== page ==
Athens (AFP) – Greek Finance Minister Yannis Stournaras said the talks with the nation’s foreign lenders had ended without a deal for the disbursement of a vital one-billion-euro slice of financial aid.
“No, there was no agreement,” the minister said after negotiations on the future of the heavily indebted arms manufacturer Hellenic Defence Systems (EAS), one of the state firms under audit by creditors.
Monitors from the so-called “troika” of international lenders — the EU, International Monetary Fund and European Central Bank — will leave Athens Tuesday after a week-long review of the Greek economy.
A deal on the restructuring of EAS is key to unlocking the $1.4 billion loan installment from Greece’s ongoing bailout.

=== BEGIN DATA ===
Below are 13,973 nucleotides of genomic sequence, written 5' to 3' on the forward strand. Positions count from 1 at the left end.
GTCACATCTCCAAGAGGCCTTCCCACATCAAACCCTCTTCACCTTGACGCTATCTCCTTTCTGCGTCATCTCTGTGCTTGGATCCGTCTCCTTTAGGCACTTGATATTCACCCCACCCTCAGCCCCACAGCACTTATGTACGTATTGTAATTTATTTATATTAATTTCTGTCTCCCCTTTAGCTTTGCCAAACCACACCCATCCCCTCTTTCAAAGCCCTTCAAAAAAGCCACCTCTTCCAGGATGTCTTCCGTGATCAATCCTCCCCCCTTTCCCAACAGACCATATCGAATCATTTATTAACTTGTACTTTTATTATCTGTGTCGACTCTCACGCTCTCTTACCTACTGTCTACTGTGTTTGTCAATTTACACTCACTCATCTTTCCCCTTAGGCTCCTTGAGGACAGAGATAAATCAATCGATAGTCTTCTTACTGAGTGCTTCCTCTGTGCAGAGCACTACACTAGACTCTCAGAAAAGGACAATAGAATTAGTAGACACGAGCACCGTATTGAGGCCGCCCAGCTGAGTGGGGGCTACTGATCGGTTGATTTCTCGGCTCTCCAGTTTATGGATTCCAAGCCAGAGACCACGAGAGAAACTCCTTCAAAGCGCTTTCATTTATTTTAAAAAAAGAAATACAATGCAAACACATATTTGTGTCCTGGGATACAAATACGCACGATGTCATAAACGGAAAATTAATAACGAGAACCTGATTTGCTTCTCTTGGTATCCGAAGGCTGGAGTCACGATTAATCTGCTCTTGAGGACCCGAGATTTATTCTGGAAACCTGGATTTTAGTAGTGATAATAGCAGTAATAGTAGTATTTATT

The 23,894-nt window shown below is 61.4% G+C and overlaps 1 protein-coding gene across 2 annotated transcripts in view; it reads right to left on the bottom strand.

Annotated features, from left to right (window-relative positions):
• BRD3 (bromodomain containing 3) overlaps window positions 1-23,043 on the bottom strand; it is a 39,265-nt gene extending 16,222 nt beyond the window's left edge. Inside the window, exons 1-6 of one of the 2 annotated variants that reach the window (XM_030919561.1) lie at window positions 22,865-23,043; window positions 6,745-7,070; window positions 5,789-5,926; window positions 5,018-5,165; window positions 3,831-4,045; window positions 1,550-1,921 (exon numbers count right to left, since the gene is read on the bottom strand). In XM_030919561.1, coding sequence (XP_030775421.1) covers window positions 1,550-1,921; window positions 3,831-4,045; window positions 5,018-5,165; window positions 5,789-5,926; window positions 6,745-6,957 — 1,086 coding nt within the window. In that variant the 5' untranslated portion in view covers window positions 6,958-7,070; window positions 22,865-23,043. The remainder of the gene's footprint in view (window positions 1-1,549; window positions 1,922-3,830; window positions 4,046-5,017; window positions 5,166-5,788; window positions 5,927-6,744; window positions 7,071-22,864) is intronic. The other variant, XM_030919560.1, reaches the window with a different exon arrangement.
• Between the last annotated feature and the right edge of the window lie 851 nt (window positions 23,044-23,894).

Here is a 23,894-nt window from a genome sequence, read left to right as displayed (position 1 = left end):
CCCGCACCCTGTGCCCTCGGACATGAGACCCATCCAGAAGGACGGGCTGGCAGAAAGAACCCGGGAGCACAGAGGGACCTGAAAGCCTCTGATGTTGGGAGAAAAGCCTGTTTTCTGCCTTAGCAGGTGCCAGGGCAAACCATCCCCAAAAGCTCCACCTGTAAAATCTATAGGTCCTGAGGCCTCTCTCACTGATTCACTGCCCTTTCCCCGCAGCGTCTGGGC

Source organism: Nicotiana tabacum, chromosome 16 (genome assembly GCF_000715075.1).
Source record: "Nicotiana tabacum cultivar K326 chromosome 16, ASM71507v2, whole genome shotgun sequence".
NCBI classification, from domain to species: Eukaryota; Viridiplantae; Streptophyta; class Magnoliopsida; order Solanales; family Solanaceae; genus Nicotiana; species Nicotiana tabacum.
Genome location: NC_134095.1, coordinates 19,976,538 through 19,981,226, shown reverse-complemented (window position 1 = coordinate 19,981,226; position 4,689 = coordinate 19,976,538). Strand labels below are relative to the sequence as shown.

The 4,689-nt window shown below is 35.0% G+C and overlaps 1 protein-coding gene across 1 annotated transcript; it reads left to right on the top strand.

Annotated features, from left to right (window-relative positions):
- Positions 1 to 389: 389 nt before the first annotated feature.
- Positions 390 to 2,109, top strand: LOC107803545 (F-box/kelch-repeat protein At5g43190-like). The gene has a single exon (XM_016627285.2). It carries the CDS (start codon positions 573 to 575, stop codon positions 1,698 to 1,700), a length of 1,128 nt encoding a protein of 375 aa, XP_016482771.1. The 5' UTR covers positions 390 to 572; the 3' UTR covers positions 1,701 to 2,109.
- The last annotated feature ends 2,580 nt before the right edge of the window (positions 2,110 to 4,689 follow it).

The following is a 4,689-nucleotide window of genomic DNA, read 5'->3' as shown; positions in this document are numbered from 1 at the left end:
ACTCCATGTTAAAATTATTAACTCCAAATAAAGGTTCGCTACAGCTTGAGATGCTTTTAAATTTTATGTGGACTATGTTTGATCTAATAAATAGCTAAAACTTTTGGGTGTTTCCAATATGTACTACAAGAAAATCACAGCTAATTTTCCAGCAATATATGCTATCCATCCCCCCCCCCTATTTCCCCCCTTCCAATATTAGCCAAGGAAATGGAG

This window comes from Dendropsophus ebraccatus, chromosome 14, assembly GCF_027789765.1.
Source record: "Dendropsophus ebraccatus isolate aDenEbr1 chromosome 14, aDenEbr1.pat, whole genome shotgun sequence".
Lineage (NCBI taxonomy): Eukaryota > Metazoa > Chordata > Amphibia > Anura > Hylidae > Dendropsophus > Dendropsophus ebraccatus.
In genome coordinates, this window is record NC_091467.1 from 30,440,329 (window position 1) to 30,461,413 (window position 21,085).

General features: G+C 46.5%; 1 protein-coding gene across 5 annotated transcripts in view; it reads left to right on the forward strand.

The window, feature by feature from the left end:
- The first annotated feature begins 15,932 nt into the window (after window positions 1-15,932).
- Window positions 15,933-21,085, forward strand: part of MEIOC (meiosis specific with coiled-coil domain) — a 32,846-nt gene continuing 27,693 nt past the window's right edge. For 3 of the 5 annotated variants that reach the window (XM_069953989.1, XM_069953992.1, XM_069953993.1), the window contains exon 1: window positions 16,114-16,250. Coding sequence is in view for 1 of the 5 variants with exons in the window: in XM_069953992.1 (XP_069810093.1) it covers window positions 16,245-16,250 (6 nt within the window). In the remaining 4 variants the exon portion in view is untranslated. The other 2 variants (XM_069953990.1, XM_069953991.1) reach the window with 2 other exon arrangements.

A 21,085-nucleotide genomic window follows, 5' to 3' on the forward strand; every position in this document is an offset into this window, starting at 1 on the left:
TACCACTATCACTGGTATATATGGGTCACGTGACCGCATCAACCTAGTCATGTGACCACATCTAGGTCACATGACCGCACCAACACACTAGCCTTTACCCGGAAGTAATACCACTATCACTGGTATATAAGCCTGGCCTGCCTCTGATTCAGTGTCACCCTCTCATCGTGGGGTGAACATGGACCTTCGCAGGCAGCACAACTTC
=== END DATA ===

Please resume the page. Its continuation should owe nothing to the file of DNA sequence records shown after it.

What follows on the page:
Auditors have also scrutinized efforts to privatize ailing state mining company LARKO and truck manufacturer ELVO as well as the drafting of a new property tax and the restructuring of the private sector.
After a meeting with Prime Minister Antonis Samaras, Stournaras appeared pessimistic about the chances of eurozone finance ministers approving the latest tranche of aid during a meeting in Brussels Tuesday.
“The Eurogroup will decide tomorrow, so we will know tomorrow night,” he said. “The release of this tranche tomorrow was never envisaged.”
Whether the money, pending since June, is released or not, the troika will be back in Athens in January in a bid to tackle other sensitive reform issues.
Stournaras said there had been some progress this week on the lifting of a ban on home foreclosures.
Greece hopes to start its six-month presidency of the EU in January without the pressure of the difficult talks with its creditors.